The computer-readable media 408 may be the same computer-readable media as the non-volatile storage 404 and/or the volatile memory 406, or it may be another type of computer-readable media. The computer-readable media 408 store one or more computer programs 422. In general, as parts of the computer programs 422 are to be executed by the processors 402, they are moved from the non-volatile storage 404 to the volatile memory 406. However, the entirety of the computer programs 422 may be able to be moved from the non-volatile storage 404 to the volatile memory 406 in one embodiment, if there is sufficient volatile memory 406.

The computer programs 422 are executed by the processors 402 to perform any of the methods 100, 200, and/or 300 that have been described. As such, execution of the computer programs 422 is said to load the segment records of a segment from the non-volatile storage 404 into the volatile memory 406, such that all the segment records in question are simultaneously located within the memory 406, to search the segment records against a received query. A given segment is loaded in this way responsive to one or more of two different conditions being satisfied.

The first condition is that the query encompasses the lowest values and/or the highest values of the segment records of the segment, such as the lowest and highest values 418 of the segment records 414 of the segment 412. That is, the first condition is that part 122 of the method 100 has indicated that at least one of the segment records does, or may, satisfy the query. The second condition is that one or more given values encompassed by the query has a corresponding selected bit within the bitmap for the segment that is equal to one, such as the bitmap 420 for the segment 412. That is, the second condition is that part 218 of the method 200 has indicated that at least one of the segment records does, or may, satisfy the query.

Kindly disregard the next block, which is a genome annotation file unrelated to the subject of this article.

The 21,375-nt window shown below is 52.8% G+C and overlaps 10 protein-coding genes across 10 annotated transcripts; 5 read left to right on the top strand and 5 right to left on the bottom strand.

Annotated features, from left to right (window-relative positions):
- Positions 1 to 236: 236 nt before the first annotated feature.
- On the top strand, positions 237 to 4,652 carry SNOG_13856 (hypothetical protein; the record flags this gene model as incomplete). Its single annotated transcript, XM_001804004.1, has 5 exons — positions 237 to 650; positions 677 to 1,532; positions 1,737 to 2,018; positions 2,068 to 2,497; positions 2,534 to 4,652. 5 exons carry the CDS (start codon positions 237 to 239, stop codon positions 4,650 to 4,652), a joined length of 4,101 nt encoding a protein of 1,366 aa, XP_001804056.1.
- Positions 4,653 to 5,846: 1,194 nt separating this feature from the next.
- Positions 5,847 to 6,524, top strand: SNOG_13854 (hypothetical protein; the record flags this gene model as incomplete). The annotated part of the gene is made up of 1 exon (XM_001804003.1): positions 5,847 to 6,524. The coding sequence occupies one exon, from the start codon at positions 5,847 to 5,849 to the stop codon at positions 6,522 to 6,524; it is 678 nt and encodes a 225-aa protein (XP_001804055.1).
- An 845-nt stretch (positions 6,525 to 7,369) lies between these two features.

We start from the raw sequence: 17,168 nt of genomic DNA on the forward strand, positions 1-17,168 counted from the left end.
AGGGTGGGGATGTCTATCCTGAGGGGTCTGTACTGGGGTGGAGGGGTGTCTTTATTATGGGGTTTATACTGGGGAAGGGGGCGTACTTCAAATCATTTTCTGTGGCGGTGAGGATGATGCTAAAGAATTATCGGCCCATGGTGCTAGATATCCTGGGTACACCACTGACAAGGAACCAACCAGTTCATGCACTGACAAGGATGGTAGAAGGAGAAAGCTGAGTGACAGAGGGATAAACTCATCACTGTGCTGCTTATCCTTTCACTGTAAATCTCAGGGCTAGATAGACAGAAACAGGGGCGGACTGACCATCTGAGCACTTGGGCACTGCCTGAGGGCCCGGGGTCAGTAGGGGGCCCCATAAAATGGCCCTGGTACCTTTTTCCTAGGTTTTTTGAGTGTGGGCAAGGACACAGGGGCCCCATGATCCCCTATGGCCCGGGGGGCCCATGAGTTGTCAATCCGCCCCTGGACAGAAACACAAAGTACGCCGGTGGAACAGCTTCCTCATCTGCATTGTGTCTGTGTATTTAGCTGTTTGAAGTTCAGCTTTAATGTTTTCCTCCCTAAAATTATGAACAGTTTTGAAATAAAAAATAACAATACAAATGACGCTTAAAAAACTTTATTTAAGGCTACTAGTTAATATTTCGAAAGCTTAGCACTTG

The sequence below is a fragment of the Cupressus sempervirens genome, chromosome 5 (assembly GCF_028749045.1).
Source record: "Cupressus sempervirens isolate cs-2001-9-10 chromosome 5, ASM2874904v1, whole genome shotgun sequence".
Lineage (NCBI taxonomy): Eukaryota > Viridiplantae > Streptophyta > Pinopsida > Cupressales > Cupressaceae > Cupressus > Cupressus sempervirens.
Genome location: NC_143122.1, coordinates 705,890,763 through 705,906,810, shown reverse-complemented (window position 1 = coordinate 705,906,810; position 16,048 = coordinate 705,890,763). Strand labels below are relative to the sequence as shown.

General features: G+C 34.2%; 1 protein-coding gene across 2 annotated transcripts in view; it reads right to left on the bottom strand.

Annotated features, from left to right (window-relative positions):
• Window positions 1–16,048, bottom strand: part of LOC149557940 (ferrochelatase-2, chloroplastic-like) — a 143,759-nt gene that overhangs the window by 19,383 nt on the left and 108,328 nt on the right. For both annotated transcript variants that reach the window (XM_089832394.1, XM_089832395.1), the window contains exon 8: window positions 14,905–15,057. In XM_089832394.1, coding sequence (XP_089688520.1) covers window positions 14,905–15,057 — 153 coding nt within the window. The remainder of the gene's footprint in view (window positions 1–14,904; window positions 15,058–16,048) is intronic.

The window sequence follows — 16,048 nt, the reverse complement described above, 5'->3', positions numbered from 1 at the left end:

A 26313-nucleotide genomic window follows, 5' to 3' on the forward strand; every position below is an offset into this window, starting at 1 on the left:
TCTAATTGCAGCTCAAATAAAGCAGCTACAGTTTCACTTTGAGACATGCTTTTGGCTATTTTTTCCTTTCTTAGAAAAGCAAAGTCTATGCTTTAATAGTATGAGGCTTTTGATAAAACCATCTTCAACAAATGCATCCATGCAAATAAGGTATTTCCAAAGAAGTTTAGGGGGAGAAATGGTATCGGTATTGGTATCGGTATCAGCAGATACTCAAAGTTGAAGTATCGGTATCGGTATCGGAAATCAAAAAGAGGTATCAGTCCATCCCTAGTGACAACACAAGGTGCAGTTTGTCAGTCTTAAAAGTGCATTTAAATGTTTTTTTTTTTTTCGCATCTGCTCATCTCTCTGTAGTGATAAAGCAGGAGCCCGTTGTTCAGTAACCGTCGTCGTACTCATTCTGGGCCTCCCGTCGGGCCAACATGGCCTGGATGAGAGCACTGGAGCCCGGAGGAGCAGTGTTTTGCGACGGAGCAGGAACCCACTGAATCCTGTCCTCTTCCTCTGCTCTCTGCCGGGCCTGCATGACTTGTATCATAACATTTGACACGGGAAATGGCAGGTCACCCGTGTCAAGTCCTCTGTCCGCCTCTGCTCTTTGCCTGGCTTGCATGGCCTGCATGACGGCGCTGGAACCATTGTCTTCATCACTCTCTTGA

Execution of the computer programs 422 is finally said to also search the segment records against the query, after loading the segment records into the volatile memory 406, by using an index for the segment, such as the index 416 for the segment 412. As noted above, an index for a segment relates to just the segment records of the segment. That is, an index for a segment does not relate to any database records other than the records encompassed by the segment itself.

Patent Citations
Cited PatentFiling datePublication dateApplicantTitle
US6049804 *Mar 9, 1998Apr 11, 2000Filetek, Inc.Method and apparatus for segmenting a database
US6973452May 18, 2004Dec 6, 2005Netezza CorporationLimiting scans of loosely ordered and/or grouped relations using nearly ordered maps
US20040249857 *Sep 25, 2003Dec 9, 2004Thomas GauweilerDatabase access device and method of accessing a database
US20080183767 *Mar 28, 2008Jul 31, 2008Data Domain Inc.Efficient data storage system
Non-Patent Citations
Reference
1A. Ailamaki et al., "Weaving relations for cache performance," VLDB year 2001.
2A. Gartner et al., "Efficient bulk deletes in relational databases," ICDE, year 2001.
3D. Lomet et al., "The evolution of effective B-tree page organization and techniques: A personal account," SIGMOD Record, year 2001.
4G. Graefe et al., "B-tree indexes and CPU caches," ICDE year 2001.
5G. Graefe, "B-tree indexes, interpolation search, and skew," DaMoN, year 2006.
6G. Graefe, "Sorting and indexing with partitioned B-trees," CIDR year 2003.
7G. Moerkotte, "Small materialized aggregates: A light weight index structure for data warehousing," VLDB year 1998.
8H. Leslie et al., "Efficient search of multi-dimensional B-trees," VLDB, year 1995.
9J. Rao et al., "Making B+-tree cache conscious in main memory," SIGMOD year 2000.
10P. Bumbulis et al., "A compact B-tree," SIGMOD year 2002.
11R. Bayer et al., "Organization and maintenance of large ordered indexes," SIGFIDET Workshop, year 1972.
12T. Lehman et al., "A study of index structures for main memory database management systems," VLDB year 1986.
Classifications
U.S. Classification707/741, 711/213, 711/112, 707/755
International ClassificationG06F7/00
Cooperative ClassificationG06F17/30321
European ClassificationG06F17/30S2P
Legal Events
DateCodeEventDescription
Apr 30, 2013CCCertificate of correction
Jun 27, 2009ASAssignment
Effective date: 20090625
Free format text: ASSIGNMENT OF ASSIGNORS INTEREST;ASSIGNOR:GRAEFE, GOETZ;REEL/FRAME:022885/0940
Owner name: HEWLETT-PACKARD DEVELOPMENT COMPANY, L.P., TEXAS